HP35s Sorting Routine



#32

Hello, world


The following is a small step for a man, but even much smaller for the mankind!

What is so important in the program that follows? The fact that this is the only sorting routine I fully understand. Why? Because I learned it first time in Fortran IV on IBM 1130 in 1977 (imagine dinosaurs walking around). As it worked correctly at that time, I did not give even a try to understand and/or learn any other sorting procedure, just ported this one from one computer to another.

This is how it looks like in HP Basic (if I typed here the original IBM 1130 program from my memory, who would care about it anyway):

! HP Basic Sorting Routine
DIM A(800)
INPUT "N=", N
REDIM A(N)
! Input unsorted data
FOR I=1 TO N
DISP I
INPUT A(I)
NEXT I
! Sorting
FOR I=1 TO N-1
FOR J=I+1 TO N ! edited, thanks Gerson
IF A(I)>A(J) THEN
TEMP=A(I)
A(I)=A(J)
A(J)=TEMP
END IF
NEXT J
NEXT I
! Output sorted data
FOR I=1 TO N
PRINT I, A(I)
NEXT I
END

The presented listing in HP Basic serves to preserve talking too much about the HP35s program itself.


HP35s program listing // edited, thanks all

*LBL S 	! asterisk should have been omitted, but this reminds me of my HP-67 time
INPUT N ! # of data points
1
+
STO I
STO (I) ! reserve variable space+1
RCL N
1E3
/
1
+
STO I
S013: RCL (I)
VIEW(I) ! prompt for data input
STO(I) ! here I input my data point
ISG I
GTO S013
SF 10
EQN "SORTING"
PSE
CF 10
RCL N
1
-
1E3
/
1
+
STO I
S030: RCL N
1E3
/
RCL I
IP
+
1
+
STO J
S039: RCL (I)
RCL(J)
x<y? ! In case of reverse sort change to x>y?
x><y ! No need for TEMP variable, this is what I like
STO (J)
x><y
STO (I)
ISG J
GTO S039
ISG I
GTO S030
SF 10
EQN "FINISHED"
PSE
CF 10
1
RCL N
1E3
/
+
STO I
S060: VIEW (I)
RCL (I)
ISG I
GTO S060
RTN

Note: In our language there is an expression "A jobless priest baptises little goats". Certainly you can notice from the entire post above that I am still on vacations;)

Edited: 29 Aug 2007, 9:01 a.m. after one or more responses were posted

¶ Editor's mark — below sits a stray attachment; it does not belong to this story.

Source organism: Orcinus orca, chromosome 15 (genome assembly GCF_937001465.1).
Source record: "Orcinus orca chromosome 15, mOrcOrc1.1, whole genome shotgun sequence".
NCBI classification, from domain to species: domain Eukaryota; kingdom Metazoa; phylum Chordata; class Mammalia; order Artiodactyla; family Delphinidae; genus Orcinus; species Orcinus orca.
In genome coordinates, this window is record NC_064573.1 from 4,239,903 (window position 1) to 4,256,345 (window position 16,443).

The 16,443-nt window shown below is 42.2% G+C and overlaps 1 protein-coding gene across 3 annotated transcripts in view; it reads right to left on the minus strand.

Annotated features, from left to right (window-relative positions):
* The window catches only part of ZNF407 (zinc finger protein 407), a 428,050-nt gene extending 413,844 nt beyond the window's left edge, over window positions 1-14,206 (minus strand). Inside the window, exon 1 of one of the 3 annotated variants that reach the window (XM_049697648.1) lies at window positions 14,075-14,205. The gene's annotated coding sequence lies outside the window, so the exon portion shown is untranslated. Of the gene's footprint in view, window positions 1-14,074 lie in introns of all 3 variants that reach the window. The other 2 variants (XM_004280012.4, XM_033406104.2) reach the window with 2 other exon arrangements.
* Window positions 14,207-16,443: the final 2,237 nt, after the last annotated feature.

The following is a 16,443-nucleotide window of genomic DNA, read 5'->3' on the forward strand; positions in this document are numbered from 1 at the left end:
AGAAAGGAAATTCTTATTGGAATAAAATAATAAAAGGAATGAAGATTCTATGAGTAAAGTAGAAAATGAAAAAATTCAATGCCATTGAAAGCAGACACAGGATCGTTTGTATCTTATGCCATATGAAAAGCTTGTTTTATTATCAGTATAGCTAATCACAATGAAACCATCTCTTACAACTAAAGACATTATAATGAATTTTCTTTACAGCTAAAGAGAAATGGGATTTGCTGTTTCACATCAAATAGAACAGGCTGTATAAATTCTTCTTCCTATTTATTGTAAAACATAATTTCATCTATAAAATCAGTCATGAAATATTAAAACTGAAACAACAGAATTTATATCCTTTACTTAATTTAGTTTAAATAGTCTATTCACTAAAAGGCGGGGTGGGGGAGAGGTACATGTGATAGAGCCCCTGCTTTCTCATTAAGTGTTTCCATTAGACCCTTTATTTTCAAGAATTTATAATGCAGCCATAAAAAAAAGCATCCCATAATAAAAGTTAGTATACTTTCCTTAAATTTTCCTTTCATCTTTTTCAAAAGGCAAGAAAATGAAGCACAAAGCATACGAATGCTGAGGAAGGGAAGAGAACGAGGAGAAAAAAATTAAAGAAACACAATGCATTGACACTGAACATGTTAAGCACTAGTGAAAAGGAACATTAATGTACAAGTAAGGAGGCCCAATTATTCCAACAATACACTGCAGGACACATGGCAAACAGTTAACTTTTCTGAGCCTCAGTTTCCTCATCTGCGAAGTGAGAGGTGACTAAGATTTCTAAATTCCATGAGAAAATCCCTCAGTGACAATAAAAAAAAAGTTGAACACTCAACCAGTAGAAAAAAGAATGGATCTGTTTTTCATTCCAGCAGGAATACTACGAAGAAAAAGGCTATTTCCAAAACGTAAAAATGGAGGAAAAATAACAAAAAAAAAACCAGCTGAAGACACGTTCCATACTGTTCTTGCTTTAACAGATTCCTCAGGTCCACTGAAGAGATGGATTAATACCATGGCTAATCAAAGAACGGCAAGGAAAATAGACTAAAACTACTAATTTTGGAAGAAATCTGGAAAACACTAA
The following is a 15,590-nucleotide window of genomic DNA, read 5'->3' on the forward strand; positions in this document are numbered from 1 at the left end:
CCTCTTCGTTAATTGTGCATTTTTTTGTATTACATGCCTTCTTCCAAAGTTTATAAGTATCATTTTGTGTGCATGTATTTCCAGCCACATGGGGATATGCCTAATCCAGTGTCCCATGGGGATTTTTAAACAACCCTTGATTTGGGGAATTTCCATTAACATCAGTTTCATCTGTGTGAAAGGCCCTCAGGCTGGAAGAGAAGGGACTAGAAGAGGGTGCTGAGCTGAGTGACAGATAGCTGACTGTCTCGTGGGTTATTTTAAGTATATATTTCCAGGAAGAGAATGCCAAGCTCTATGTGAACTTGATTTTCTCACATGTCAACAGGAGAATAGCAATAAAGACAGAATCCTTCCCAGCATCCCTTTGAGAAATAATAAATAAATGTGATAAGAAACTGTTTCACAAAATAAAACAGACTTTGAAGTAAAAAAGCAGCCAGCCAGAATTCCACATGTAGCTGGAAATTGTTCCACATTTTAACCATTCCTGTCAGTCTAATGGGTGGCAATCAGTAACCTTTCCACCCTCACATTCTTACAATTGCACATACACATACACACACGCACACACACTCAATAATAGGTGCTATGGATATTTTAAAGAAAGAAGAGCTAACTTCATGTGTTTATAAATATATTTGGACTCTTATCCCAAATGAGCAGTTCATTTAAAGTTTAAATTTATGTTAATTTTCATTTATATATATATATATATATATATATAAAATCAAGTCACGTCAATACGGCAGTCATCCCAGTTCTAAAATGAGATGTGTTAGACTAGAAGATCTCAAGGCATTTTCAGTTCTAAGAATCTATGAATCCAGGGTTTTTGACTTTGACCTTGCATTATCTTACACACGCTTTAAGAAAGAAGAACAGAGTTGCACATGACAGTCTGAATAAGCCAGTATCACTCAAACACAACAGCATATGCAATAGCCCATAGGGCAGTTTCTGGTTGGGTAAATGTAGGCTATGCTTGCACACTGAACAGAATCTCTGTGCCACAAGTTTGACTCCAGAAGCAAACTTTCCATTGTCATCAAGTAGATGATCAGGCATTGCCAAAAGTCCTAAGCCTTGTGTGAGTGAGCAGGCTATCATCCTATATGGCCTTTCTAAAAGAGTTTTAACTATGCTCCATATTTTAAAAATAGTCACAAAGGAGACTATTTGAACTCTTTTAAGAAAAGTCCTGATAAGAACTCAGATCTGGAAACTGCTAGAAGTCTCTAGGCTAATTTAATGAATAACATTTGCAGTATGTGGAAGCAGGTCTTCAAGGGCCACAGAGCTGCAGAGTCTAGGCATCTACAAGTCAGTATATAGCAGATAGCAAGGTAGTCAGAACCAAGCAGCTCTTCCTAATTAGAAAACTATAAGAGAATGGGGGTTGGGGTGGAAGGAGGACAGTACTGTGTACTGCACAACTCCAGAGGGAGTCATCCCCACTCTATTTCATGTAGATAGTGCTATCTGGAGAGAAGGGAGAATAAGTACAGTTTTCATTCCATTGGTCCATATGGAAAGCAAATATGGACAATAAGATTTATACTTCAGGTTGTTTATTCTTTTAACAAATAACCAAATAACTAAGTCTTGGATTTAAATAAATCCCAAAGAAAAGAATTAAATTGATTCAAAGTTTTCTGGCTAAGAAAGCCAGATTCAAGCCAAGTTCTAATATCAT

#33

Am I right to assume that you just keep entering data somehow? What let it know when you done entering data?

**Edit** Never mind, I see answer on line S002. Duh...

Edited: 28 Aug 2007, 4:58 p.m.

#34

Ahh, the bubble sort. It has always held a high place in my minimalist philosophy.


#35

Doesn't look like bubblesort. AFAIR, bubblesort compares only adjacent entries and usually takes several runs.

#36

Hello Nenad,

Quote:
! Sorting
FOR I=1 TO N-1
FOR J=1 TO N

This should be

! Sorting
FOR I=1 TO N-1
FOR J=I+1 TO N
shouldn't it?

Would you try the following classic variation for the bubble-sort algorithm and see how it would perform on the 35s?

! HP Basic Sorting Routine
DIM A(800)
INPUT "N=", N
REDIM A(N)
! Input unsorted data
FOR I=1 TO N
DISP I
INPUT A(I)
NEXT I
! Sorting
FOR I=1 TO N-1
K=I
FOR J=I+1 TO N
IF A(K)>A(J) THEN
K=J
END IF
NEXT J
IF I<>K THEN
TEMP=A(K)
A(K)=A(I)
A(I)=TEMP
END IF

NEXT I
! Output sorted data
FOR I=1 TO N
PRINT I, A(I)
NEXT I
END

Regards,

Gerson.

Edited: 28 Aug 2007, 7:47 p.m.


#37

Quote:
This should be
! Sorting
FOR I=1 TO N-1
FOR J=I+1 TO N
shouldn't it?
[/pre]

This makes it more efficient but it works either way.

By the way, it isn't bubble sort.


- Pauli


#38

Quote:
By the way, it isn't bubble sort.

Which one? The original algorithm presented by Nenad or the variation? I always thought the former was bubble-sort, but I may be wrong.

Gerson.


#39

Neither is bubble sort. They are known as selection sort. Similar dismal performance though.

Wikipedia is good for information (and animations) about bubble sort and selection sort.

- Pauli

Edited: 28 Aug 2007, 8:35 p.m.


#40

#41

Sure looks like bubble sort to me. You are working your way throught the array, swapping cells side-by-side so the larger is on the right, and ultimately the larger cells "bubble" to the top.


#42

My mistake, the original is bubble, just coded funnily.
Gerson's is selection.

- Pauli


#43

Thanks Pauli. Now I am spending my evening reminiscing about sort strategies from 30 years ago! We are such creatures of the past.

I remember in school we always talked about how *bad* the bubble sort was, although it was great in its simplicity. Then one day I found out about the quicksort, and that seemed much more efficient.

The sad truth is, in all my jobs, I never had the need to implement a sort routine; there was always one already there!


#44

Yes, I recall to. It be interesting if we could test other sort data structures and see which is quickest on 35s. We all know that Bubble sort is not most efficient, but it is simple. It look like Nenad's bubble sort is the more enhanced one that adds some efficiencies. (all elements in position >= n-i are already in proper position after iteration i. And step to determine when everything in order to prevent unnecessary iteration).

It be nice if we can try quicksort or Shell sort, or even Radix sort. I am not sure if these would be possible in RPN, but it would be interesting to try.